Baidu’s involvement was quickly denied and no evidence was uncovered to support the accusations, but media investigations found that the company does indeed allow bidding for rankings in its search engine, enabling companies who pay more to get on top and keeping those that don’t low. Aside from that, documents emerged showing that Baidu also offered PR services such as deleting negative information.
It is not surprising then that in 2010 when Google announced its departure from China because of government mandated information filtering, doubts rose over Baidu’s involvement. At that point, for many Chinese internet users, Google’s “Don’t be evil” slogan and their decision to withdraw stood in contrast to Baidu’s pragmatism–and so Baidu became “evil.”
“There is a kind of psychological habit that we have that when you have a narrative that casts one character as an obvious protagonist of the story,” said Kuo. “The narrative wasn’t exactly fair. There was never any evidence and it just wasn’t true that Baidu had something to do at all with Google’s decision to decamp from China. They were certainly the beneficiary of it but there was nothing sinister going on.”
For Kuo, Baidu is a company of great technology, but one in which sales are often done ineptly. PR has also been the company’s weak point. Baidu’s poor response over the death of young Wei Zixi coupled with failed opportunities to capitalize on several major tech trends has left experts wondering about its future. After the incident, Baidu was ordered to revise its medical ads policy at a time when web search ad revenues have already been shrinking.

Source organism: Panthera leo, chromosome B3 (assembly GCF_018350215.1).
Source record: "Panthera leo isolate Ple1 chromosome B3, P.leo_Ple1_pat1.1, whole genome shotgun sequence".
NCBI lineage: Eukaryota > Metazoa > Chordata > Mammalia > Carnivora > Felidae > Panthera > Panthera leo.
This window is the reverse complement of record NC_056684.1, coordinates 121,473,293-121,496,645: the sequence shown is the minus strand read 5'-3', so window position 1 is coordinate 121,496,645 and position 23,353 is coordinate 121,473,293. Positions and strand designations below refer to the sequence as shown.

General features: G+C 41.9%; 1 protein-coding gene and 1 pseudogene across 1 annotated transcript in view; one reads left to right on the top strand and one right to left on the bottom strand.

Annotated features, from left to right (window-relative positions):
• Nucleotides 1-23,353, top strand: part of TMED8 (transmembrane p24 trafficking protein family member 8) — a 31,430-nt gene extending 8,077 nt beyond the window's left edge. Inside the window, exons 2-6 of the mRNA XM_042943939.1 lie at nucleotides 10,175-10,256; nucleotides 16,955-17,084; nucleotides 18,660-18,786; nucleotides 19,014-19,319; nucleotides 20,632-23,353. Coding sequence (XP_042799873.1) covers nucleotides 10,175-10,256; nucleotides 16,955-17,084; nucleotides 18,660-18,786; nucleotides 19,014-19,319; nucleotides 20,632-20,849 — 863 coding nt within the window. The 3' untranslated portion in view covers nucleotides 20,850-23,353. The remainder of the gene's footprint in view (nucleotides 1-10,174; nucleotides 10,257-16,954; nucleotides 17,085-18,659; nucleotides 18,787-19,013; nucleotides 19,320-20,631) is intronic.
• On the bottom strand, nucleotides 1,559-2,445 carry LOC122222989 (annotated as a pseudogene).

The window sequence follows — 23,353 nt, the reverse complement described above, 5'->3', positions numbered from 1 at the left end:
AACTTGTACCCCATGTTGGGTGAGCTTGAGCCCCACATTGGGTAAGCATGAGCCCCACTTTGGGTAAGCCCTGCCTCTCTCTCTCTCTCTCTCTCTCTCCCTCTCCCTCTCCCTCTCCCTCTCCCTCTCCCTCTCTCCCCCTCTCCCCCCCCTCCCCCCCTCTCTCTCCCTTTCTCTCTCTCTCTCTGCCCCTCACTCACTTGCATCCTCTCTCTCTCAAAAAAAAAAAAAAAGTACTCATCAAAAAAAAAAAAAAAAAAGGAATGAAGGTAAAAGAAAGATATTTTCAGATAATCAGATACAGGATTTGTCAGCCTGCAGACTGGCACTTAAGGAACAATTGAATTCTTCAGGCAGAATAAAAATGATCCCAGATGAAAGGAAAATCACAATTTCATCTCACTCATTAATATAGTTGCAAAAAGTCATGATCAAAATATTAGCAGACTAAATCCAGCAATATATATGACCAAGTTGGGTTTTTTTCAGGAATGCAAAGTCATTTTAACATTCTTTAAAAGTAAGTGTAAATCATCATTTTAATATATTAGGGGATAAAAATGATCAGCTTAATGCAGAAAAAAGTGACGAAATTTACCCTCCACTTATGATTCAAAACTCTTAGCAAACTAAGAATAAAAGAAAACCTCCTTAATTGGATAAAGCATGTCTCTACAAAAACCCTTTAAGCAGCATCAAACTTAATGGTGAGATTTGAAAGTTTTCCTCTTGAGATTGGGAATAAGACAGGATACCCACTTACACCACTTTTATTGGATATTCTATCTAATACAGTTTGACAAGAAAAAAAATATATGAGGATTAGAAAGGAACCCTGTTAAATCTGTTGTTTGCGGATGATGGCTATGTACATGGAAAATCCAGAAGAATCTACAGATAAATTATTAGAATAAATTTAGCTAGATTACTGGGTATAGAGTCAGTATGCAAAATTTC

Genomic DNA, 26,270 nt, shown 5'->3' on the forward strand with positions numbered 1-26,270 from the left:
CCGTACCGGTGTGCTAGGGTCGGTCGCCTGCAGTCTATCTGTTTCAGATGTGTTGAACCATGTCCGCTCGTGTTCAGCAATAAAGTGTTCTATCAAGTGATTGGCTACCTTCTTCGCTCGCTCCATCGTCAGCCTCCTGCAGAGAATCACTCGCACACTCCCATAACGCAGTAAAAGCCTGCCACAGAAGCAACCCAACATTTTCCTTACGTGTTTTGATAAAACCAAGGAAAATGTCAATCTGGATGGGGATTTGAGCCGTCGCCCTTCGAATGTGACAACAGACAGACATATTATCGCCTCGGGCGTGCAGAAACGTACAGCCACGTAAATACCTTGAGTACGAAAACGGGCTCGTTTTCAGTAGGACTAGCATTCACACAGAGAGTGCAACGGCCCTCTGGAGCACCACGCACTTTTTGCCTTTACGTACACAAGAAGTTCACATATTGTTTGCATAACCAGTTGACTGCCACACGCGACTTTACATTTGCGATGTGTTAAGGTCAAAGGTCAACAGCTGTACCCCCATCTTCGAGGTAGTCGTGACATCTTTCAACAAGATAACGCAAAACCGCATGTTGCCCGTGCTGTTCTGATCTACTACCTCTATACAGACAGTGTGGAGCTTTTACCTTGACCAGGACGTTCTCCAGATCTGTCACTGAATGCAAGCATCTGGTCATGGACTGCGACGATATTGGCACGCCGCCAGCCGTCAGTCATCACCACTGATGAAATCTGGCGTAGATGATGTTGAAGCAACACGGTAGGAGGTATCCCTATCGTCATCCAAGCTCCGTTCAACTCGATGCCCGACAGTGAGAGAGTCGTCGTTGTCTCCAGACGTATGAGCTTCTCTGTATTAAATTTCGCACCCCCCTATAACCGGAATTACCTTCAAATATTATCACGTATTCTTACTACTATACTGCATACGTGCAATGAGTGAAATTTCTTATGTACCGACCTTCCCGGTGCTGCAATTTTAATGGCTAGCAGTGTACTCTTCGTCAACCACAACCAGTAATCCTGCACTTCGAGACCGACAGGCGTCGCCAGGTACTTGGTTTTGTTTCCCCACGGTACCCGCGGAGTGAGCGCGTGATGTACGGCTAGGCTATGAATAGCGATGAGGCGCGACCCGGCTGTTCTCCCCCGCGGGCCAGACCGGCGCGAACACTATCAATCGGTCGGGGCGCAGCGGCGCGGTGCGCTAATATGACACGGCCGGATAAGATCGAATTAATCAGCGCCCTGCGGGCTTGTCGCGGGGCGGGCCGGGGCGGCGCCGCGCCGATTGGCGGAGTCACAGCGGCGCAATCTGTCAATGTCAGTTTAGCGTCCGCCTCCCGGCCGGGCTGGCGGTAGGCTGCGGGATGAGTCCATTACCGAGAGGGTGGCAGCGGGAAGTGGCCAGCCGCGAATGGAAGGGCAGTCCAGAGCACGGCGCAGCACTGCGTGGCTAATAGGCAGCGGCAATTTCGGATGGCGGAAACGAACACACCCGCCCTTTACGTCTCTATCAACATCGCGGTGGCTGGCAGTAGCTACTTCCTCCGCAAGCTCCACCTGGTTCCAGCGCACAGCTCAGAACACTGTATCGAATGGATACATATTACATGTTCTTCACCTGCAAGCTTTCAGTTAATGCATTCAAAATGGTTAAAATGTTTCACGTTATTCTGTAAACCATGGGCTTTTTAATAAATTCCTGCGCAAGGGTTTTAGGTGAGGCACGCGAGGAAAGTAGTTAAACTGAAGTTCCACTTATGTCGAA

But despite fears of becoming the “Yahoo of China,” Baidu still holds an undisputed place among China’s tech trinity BAT. Its search engine held 76.05% of China’s market in April 2017.
“Baidu’s reputation may have taken a hit after a series of scandals involving dodgy medical advertising, and the company is rightly perceived to be way behind Alibaba and Tencent in mobile and financial services,” Jeremy Goldkorn, Sinica podcast co-host and Editor in Chief of SupChina, told TechNode. “But Baidu still operates the Chinese internet’s best and most popular search engine, user generated encyclopedia, online map, and dozens of other services.”
The company seems to be turning a new leaf both in technology and its business approach. Following the Putian scandal and Baidu’s sharp revenue loss, Robin Li called on employees to put values before profit and promised to re-evaluate every one of its products’ business models. Today, Baidu’s main focus is AI and autonomous driving. The company has recently reported good news: a profit leap of 47% in the second quarter of 2017. But can Baidu ever hope to correct its tarnished image among users?
For many Chinese, trust issues are just business as usual. As Guo Jianglong, the tech writer who first investigated bidding for Baidu’s search engine rankings in 2008, wrote, Baidu is an easy target for criticism comparing to huge state-owned corporations which govern the lives of ordinary people in China. Baidu is, in fact, far better than them, he adds.
“If you asked most urban Chinese if they would trust Baidu or a real estate company more, I believe—although I have not done research to back this up—that most would answer Baidu,” said Goldkorn.